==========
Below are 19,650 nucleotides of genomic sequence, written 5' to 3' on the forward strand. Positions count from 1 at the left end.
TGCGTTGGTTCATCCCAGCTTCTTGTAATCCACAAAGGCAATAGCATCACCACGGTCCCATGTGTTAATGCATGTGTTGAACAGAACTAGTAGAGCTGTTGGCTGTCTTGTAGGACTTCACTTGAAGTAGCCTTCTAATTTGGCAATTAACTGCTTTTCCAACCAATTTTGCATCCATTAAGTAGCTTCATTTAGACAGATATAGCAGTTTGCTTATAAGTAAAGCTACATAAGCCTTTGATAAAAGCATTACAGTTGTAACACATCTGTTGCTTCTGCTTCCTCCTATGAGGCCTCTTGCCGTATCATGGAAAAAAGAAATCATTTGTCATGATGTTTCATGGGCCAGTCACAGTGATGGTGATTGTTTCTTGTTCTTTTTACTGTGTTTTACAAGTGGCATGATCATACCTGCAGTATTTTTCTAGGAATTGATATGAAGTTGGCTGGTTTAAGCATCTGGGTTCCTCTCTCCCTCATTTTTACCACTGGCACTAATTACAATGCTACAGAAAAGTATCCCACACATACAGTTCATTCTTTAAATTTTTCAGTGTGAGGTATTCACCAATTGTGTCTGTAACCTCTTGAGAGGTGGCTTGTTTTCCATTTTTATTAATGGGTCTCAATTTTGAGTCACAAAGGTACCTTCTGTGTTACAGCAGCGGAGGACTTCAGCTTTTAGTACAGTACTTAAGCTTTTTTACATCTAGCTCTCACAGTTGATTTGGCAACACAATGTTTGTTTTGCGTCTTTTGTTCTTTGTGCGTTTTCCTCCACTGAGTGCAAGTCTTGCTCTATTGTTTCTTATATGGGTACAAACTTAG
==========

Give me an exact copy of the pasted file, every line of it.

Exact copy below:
Below are 19,650 nucleotides of genomic sequence, written 5' to 3' on the forward strand. Positions count from 1 at the left end.
TGCGTTGGTTCATCCCAGCTTCTTGTAATCCACAAAGGCAATAGCATCACCACGGTCCCATGTGTTAATGCATGTGTTGAACAGAACTAGTAGAGCTGTTGGCTGTCTTGTAGGACTTCACTTGAAGTAGCCTTCTAATTTGGCAATTAACTGCTTTTCCAACCAATTTTGCATCCATTAAGTAGCTTCATTTAGACAGATATAGCAGTTTGCTTATAAGTAAAGCTACATAAGCCTTTGATAAAAGCATTACAGTTGTAACACATCTGTTGCTTCTGCTTCCTCCTATGAGGCCTCTTGCCGTATCATGGAAAAAAGAAATCATTTGTCATGATGTTTCATGGGCCAGTCACAGTGATGGTGATTGTTTCTTGTTCTTTTTACTGTGTTTTACAAGTGGCATGATCATACCTGCAGTATTTTTCTAGGAATTGATATGAAGTTGGCTGGTTTAAGCATCTGGGTTCCTCTCTCCCTCATTTTTACCACTGGCACTAATTACAATGCTACAGAAAAGTATCCCACACATACAGTTCATTCTTTAAATTTTTCAGTGTGAGGTATTCACCAATTGTGTCTGTAACCTCTTGAGAGGTGGCTTGTTTTCCATTTTTATTAATGGGTCTCAATTTTGAGTCACAAAGGTACCTTCTGTGTTACAGCAGCGGAGGACTTCAGCTTTTAGTACAGTACTTAAGCTTTTTTACATCTAGCTCTCACAGTTGATTTGGCAACACAATGTTTGTTTTGCGTCTTTTGTTCTTTGTGCGTTTTCCTCCACTGAGTGCAAGTCTTGCTCTATTGTTTCTTATATGGGTACAAACTTAG